It is likely that it will be necessary to develop appropriate ontologies at subject area level. This task will be facilitated as we improve our understanding of what we are doing when we use 3D visualisation methods and outcomes, and how we are doing it. Consequently, the current draft simply proposes that: "appropriate standards and ontologies should be identified, at subject community level, systematically to document 3D visualisation methods and outcomes to be documented, to enable optimum inter- and intra-subject and domain interoperability and comparability." (Section 6)
The draft notes that "3D visualisation outcomes pertaining to cultural heritage.constitute, in themselves, a growing part of our intellectual, social, economic and cultural heritage" and that "if this heritage is not to be squandered, strategies to ensure its long-term sustainability should be planned and implemented." It also points out that "a partial, 2-dimensional record of a 3D visualisation output should be preferred to an absence of record." (Section 7)
In the next draft of the Charter it has been proposed to lay more emphasis digital preservation, with the understanding that preservation of digital content is included in many specialized research agendas; research in this field will determine optimal strategies for preserving 3D digital content as well.
In other words, the importance of adopting preservation strategies for 3D content is acknowledged, by monitoring the results obtained from elsewhere, and without committing now to any one in particular.
During the London Symposium, David Robey, Director of the AHRC's ICT Programme, underlined the importance of continuing to make the case for technologically expensive work in the Arts and Humanities - to explain its value, and value for money - and also to consider that work in cultural heritage (broadly defined) is, for the most part, publicly funded, and many 3D visualisation outputs have a high re-purposability, as it is incumbent upon us to consider whether our work might have a value beyond our own immediate uses. Hence, draft Principle 8 states that "consideration should be given to the ways in which the outcomes of 3D visualisation work could contribute to the wider study, understanding, interpretation and management of cultural heritage assets."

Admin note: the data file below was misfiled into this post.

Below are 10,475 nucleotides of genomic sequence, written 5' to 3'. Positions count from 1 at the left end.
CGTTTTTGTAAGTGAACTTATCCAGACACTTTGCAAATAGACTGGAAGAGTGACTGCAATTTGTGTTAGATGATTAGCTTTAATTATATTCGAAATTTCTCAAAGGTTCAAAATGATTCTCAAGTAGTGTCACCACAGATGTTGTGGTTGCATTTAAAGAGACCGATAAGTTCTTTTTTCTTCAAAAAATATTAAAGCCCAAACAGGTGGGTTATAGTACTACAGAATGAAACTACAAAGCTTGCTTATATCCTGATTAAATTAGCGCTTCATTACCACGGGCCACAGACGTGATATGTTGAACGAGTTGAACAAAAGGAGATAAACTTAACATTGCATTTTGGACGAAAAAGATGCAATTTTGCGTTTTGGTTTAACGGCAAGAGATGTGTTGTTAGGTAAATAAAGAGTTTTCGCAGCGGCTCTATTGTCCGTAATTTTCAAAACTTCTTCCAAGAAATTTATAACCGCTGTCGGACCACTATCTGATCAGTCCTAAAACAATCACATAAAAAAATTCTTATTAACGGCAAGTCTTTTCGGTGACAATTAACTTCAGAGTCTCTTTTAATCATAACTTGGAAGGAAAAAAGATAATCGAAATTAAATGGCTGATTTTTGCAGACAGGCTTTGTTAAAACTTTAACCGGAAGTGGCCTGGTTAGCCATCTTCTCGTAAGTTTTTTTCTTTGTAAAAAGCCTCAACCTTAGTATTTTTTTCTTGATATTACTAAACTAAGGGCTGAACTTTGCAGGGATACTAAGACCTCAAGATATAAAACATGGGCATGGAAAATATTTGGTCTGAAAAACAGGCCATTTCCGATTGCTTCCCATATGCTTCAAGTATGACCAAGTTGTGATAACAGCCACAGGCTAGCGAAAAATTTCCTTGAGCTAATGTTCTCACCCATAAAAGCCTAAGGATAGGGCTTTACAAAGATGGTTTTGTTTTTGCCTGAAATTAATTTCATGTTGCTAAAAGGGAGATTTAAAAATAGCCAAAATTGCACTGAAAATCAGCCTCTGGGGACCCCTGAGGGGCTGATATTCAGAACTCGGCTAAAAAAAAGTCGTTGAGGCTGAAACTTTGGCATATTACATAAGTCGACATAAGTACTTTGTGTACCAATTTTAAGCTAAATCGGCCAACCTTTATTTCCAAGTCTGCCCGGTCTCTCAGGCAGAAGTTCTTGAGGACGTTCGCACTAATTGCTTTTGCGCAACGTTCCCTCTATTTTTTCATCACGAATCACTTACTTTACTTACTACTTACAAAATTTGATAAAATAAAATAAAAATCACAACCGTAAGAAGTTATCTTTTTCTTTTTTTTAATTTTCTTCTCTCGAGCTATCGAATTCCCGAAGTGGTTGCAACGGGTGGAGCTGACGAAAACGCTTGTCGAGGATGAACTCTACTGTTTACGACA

3D visualisation clearly has important roles to play in "enhancing access to cultural heritage [that is] not otherwise accessible for health and safety, disability, economic, political, or environmental reasons, or because the object of the visualisation is lost, endangered, dispersed, or has been restored or reconstructed." (Section 8.2)
The draft recognises that "3D visualisation permits types and degrees of access not otherwise possible, including the study of change over time, magnification, modification, virtual object manipulation, multi-layered embedded data and information, instantaneous global distribution, with consequent expanded curatorial possibilities", (Section 8.3) but it is worth noting that there may also be potential economic benefits to both the research/education and tourism/interpretation sectors from increased communication and collaboration with each other.
5. Charter Implementation
The Charter is designed to establish principles that are sufficiently focussed that they have an impact, but sufficiently abstract that they remain current as methods and technologies evolve.
While the Charter operates on the level of principles, therefore, more specific recommendations (e.g. about technologies, standards and methods), while they are needed, belong to a different kind of document: Charter Implementation Guides.